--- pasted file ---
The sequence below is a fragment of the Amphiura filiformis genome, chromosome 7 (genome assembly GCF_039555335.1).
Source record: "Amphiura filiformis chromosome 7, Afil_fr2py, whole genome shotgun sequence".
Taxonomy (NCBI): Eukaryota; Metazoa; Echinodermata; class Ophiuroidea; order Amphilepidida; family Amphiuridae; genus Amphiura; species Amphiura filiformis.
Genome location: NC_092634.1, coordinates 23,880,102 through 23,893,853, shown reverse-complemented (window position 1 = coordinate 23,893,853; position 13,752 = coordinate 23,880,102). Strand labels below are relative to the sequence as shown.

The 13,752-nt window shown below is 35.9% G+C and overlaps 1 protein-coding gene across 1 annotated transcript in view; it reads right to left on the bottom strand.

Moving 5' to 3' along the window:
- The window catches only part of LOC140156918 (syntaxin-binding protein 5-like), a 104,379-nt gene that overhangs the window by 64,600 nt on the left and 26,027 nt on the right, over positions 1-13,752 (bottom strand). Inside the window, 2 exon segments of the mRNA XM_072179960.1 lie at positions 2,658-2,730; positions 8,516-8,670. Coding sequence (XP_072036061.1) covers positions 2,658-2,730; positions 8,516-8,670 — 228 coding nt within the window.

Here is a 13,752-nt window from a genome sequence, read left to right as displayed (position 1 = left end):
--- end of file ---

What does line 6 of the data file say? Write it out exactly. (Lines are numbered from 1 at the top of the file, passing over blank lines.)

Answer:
Moving 5' to 3' along the window: